Biometric technology is on the rise. In our digital world, many of us use biometrics every single day. It's found in device authentication, at access control points (such as e-Passport gates), self-service check in, ID verification, photo tagging on social media and even in assessing sentiment in the advertising and customer service sectors. Soon, we might even use biometrics to unlock our cars.
Already being integrated with most of our smartphone devices, facial recognition is one of the most popular types of biometric technology. And while it seems non-intrusive and simple to a user, the technology is complex. It involves capturing images, measuring distances between points of the face and converting this information into data sets that are identified on a database.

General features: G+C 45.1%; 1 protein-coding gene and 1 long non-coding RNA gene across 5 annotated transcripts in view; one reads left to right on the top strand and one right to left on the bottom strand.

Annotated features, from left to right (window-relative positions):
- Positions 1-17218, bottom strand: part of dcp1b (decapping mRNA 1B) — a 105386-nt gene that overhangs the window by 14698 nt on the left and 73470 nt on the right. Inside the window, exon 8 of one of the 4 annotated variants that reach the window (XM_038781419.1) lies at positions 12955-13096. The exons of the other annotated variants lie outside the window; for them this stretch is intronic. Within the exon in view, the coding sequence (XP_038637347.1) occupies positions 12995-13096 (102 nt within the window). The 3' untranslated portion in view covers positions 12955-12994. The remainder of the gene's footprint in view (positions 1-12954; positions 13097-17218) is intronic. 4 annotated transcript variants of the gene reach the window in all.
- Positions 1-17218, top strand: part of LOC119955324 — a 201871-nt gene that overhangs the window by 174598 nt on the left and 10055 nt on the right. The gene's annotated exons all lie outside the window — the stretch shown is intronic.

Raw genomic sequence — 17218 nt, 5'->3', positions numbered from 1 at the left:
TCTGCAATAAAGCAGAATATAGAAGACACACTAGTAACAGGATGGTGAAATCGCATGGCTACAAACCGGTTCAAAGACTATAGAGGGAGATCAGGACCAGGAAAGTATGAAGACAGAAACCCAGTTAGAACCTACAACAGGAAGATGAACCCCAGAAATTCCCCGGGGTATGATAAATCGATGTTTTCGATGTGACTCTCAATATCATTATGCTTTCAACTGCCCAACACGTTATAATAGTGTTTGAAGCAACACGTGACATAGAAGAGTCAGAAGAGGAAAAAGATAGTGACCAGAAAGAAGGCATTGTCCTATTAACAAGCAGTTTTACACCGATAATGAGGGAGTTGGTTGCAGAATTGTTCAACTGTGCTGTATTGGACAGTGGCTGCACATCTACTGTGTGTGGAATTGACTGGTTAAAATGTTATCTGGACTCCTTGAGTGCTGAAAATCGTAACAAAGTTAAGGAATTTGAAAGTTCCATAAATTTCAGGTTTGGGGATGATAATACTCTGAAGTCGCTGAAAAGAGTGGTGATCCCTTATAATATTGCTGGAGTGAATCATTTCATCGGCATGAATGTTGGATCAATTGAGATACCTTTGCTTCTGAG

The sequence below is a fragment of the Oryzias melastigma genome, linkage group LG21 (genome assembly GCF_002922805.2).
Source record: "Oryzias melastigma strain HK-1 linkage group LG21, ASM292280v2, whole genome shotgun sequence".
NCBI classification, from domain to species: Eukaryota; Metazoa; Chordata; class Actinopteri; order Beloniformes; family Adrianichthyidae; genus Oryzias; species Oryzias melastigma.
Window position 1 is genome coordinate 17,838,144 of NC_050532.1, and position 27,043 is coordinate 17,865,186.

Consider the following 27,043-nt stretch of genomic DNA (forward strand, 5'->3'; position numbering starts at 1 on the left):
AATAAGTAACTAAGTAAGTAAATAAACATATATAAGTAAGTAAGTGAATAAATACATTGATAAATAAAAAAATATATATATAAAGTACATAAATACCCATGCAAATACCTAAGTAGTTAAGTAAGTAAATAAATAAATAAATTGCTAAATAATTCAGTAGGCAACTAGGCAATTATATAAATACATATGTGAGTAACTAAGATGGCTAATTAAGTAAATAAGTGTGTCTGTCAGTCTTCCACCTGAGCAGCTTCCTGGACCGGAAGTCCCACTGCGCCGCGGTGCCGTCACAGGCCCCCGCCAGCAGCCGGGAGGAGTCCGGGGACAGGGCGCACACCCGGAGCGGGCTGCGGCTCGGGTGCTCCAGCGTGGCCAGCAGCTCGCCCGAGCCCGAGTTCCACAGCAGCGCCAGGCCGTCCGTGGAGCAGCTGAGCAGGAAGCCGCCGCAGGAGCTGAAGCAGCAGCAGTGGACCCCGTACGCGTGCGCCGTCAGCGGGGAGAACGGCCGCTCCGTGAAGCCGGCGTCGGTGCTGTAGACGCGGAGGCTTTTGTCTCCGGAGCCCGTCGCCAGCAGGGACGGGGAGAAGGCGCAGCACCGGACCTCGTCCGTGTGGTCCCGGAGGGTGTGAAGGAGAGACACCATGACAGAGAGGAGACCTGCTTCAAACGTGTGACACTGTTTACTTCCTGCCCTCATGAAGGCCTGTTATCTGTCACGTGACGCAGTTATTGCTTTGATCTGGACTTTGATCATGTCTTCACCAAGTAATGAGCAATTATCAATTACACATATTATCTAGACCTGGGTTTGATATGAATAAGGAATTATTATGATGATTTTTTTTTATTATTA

As facial recognition finds its way onto more devices and into more sectors, questions are being raised around how the technology captures data about our faces, how accurate this data is and how it is able to resist biometric fraud.
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